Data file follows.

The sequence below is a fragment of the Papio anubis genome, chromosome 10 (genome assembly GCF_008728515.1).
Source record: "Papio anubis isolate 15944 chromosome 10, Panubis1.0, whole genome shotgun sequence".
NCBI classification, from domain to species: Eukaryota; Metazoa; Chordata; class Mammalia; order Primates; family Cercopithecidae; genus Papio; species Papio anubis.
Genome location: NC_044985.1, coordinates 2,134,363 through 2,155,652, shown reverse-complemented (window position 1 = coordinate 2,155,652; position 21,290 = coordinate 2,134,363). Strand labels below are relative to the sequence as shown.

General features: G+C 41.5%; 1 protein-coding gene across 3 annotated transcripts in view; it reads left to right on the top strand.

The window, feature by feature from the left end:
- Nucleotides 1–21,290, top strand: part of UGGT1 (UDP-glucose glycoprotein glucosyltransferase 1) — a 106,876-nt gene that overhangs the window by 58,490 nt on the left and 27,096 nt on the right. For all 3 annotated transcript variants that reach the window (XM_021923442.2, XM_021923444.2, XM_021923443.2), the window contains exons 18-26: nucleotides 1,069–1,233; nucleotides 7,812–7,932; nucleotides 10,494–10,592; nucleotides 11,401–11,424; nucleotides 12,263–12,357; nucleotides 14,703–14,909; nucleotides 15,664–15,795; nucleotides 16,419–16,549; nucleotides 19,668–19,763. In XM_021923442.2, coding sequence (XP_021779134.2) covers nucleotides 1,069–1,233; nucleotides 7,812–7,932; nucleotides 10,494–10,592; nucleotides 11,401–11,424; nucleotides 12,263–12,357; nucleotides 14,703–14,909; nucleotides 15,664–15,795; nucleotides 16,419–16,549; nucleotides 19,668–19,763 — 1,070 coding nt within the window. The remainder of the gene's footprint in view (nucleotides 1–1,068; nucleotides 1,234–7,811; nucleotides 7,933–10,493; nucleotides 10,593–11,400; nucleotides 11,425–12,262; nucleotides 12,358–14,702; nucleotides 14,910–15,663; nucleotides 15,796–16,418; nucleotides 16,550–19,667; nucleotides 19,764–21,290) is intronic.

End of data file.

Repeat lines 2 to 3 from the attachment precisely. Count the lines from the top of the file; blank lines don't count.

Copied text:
Source record: "Papio anubis isolate 15944 chromosome 10, Panubis1.0, whole genome shotgun sequence".
NCBI classification, from domain to species: Eukaryota; Metazoa; Chordata; class Mammalia; order Primates; family Cercopithecidae; genus Papio; species Papio anubis.